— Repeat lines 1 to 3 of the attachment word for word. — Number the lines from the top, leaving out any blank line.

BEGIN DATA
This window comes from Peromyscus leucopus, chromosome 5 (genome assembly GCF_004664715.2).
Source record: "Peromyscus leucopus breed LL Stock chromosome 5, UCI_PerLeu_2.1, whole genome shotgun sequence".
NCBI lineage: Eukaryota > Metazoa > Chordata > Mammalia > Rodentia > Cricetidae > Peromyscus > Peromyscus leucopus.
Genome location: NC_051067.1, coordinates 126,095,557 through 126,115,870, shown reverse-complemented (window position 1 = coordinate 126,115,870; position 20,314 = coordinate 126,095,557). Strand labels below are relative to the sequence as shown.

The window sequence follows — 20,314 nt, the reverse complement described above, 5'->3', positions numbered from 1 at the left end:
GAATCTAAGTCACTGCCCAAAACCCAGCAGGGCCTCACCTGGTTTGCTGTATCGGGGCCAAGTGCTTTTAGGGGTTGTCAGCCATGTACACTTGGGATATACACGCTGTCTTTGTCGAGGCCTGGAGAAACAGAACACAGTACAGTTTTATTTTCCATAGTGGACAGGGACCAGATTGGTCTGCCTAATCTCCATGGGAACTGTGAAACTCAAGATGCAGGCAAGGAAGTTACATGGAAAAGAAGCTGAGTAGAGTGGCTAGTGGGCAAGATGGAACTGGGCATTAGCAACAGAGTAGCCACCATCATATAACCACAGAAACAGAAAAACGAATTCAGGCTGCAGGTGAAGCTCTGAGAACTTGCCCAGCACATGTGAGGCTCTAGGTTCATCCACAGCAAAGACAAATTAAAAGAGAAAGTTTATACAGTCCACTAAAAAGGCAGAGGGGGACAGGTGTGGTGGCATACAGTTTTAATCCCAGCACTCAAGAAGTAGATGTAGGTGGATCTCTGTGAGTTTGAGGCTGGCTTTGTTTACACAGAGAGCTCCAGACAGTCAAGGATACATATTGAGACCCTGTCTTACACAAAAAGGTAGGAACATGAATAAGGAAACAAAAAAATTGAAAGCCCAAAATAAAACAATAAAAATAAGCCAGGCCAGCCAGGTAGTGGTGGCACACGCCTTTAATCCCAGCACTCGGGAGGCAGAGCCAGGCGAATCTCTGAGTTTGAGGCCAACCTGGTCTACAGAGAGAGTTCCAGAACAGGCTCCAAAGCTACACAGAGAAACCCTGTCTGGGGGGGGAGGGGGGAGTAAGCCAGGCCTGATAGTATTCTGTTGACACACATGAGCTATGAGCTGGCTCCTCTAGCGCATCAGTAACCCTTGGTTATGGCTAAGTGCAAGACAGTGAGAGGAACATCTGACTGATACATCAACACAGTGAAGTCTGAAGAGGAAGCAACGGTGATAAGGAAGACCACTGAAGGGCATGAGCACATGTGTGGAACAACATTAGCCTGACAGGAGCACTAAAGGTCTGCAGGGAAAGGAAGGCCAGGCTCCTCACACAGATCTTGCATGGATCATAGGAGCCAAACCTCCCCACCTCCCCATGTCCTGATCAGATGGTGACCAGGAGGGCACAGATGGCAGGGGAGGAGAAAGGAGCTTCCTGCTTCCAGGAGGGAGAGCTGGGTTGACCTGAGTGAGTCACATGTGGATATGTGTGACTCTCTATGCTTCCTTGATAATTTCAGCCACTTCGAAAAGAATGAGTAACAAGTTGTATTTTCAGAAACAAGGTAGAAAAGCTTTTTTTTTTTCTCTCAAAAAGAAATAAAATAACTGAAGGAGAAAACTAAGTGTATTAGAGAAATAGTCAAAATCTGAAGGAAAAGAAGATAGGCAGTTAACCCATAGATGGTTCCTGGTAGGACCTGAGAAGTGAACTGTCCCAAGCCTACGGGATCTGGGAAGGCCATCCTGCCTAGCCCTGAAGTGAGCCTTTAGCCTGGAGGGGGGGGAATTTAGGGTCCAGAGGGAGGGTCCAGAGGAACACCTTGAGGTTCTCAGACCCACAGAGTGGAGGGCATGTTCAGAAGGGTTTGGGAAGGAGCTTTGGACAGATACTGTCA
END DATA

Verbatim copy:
This window comes from Peromyscus leucopus, chromosome 5 (genome assembly GCF_004664715.2).
Source record: "Peromyscus leucopus breed LL Stock chromosome 5, UCI_PerLeu_2.1, whole genome shotgun sequence".
NCBI lineage: Eukaryota > Metazoa > Chordata > Mammalia > Rodentia > Cricetidae > Peromyscus > Peromyscus leucopus.